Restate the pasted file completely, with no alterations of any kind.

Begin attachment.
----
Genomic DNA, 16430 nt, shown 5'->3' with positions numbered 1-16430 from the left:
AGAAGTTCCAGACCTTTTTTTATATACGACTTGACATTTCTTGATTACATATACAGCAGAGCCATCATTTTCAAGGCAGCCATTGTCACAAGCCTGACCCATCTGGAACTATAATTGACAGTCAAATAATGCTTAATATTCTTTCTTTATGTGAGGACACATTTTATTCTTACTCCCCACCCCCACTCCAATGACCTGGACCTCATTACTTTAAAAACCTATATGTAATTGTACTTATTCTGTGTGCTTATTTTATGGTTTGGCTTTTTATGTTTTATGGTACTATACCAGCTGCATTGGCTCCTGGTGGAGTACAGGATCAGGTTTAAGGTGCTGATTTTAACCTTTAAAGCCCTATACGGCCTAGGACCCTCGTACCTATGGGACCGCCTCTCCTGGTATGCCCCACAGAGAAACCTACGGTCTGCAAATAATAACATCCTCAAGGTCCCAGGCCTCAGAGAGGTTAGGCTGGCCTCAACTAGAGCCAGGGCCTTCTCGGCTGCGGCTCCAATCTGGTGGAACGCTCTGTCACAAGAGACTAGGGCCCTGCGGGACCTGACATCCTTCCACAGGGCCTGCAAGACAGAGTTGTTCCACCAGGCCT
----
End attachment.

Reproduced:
Genomic DNA, 16430 nt, shown 5'->3' with positions numbered 1-16430 from the left:
AGAAGTTCCAGACCTTTTTTTATATACGACTTGACATTTCTTGATTACATATACAGCAGAGCCATCATTTTCAAGGCAGCCATTGTCACAAGCCTGACCCATCTGGAACTATAATTGACAGTCAAATAATGCTTAATATTCTTTCTTTATGTGAGGACACATTTTATTCTTACTCCCCACCCCCACTCCAATGACCTGGACCTCATTACTTTAAAAACCTATATGTAATTGTACTTATTCTGTGTGCTTATTTTATGGTTTGGCTTTTTATGTTTTATGGTACTATACCAGCTGCATTGGCTCCTGGTGGAGTACAGGATCAGGTTTAAGGTGCTGATTTTAACCTTTAAAGCCCTATACGGCCTAGGACCCTCGTACCTATGGGACCGCCTCTCCTGGTATGCCCCACAGAGAAACCTACGGTCTGCAAATAATAACATCCTCAAGGTCCCAGGCCTCAGAGAGGTTAGGCTGGCCTCAACTAGAGCCAGGGCCTTCTCGGCTGCGGCTCCAATCTGGTGGAACGCTCTGTCACAAGAGACTAGGGCCCTGCGGGACCTGACATCCTTCCACAGGGCCTGCAAGACAGAGTTGTTCCACCAGGCCT